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Kilian Jornet’s two Everest summits disputed in new book

Adharanand Finn's new book The Rise of the Ultra Runners includes Dan Howitt's detailed analysis of Jornet's 2017 Everest climbs

The possibility that the greatest mountain runner in the world did not actually summit Everest twice without oxygen or fixed ropes in May 2017, as he claimed, has been raised before. The evidence (or rather, the lack of evidence) has now been published in a book: The Rise of the Ultra Runners: a Journey to the Edge of Human Endurance by Adharanand Finn.

Jornet has twice been named Adventurer of the Year by National Geographic. He has won some of the world’s most prestigious ultra-trail races (Hardrock 100, Western States Endurance Run, Ultra Trail de Mont-Blanc) multiple times, holds multiple course records and FKT’s (fastest known times), and is one of the world’s most recognizable names in both climbing and ultra-trail running. But his claim to have summitted Everest twice in one week without using bottled oxygen or fixed ropes is very much in dispute.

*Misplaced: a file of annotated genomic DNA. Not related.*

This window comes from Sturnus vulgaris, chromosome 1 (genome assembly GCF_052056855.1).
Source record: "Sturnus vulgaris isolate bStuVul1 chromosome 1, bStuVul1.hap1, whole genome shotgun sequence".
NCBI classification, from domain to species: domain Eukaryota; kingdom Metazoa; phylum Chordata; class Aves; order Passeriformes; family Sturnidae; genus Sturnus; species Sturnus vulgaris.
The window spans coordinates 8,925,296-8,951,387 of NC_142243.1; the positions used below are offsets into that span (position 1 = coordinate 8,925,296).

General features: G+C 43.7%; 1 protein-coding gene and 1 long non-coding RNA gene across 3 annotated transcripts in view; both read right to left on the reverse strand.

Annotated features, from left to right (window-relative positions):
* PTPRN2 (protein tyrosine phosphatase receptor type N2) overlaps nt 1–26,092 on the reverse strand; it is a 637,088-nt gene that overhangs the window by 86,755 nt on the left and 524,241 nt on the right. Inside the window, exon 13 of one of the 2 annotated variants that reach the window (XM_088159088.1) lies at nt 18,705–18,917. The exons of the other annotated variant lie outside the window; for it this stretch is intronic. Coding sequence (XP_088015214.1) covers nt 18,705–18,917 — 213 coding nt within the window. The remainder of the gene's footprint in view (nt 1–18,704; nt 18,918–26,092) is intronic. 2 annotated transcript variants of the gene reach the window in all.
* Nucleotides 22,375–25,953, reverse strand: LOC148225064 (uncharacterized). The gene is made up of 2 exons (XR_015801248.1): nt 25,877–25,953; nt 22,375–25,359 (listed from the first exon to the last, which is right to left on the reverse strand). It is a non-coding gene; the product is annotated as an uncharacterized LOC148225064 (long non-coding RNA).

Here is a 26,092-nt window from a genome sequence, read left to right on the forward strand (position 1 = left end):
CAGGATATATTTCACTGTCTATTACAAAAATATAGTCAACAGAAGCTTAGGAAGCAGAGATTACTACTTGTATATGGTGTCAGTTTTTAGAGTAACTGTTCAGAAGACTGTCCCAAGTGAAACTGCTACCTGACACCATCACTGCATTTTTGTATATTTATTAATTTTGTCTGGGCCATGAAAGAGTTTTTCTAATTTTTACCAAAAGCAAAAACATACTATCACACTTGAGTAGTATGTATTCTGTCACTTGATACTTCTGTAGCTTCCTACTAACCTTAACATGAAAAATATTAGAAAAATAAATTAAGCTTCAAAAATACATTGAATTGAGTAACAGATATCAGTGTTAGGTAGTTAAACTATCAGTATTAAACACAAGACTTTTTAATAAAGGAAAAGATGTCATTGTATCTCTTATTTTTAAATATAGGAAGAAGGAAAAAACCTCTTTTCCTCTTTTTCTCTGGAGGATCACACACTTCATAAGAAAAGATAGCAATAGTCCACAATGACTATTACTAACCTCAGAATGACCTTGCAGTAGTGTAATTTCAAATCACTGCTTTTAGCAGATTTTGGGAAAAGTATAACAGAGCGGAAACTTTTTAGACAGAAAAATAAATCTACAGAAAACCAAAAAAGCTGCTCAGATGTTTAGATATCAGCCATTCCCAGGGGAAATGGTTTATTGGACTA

The relevant section of the book is by the American mountain runner Dan Howitt, who has analyzed Jornet’s Everest climbs in detail. Jornet claims to have summitted on May 22, 2017 at 12:00 a.m. (midnight) and again on May 27 at 9:30 p.m. Howitt demonstrates that there are no photographs, video footage, GPS data or satellite smartphone communication from the summit and no witnesses to his having summitted, despite clear evidence that he had all the necessary technology (including a Go-Pro, which has excellent lighting capability, and a satellite smartphone) with him on the expedition, not to mention that Jornet has always extensively documented his climbs, as well as his training workouts, with photos, video and verifiable GPS data.

RELATED: Kilian Jornet summits Mount Everest twice in one week without bottled oxygen

According to Howitt, Jornet’s GPS data from May 22 shows the highest elevation reached as slightly higher than 8,500m (the summit is at 8,848m). The data from May 27 starts at 8,650m and descends from there. His climbing partner and photographer, Sebastian Montaz, is known not to have ascended beyond 7,620m.

Howitt examines every detail of the climbs and of Jornet’s claims. The fact that Jornet came within a few hundred metres of the summit on both occasions is impressive. But that is not what he claimed.

Jornet had planned to climb Everest as the last in his Summits of My Life challenge the previous year, in 2016, and was waiting for a window in Tibet when bad weather forced him to abandon his plans and return to Europe.

Finn is a UK-based journalist and the author of Running with the Kenyans and The Way of the Runner.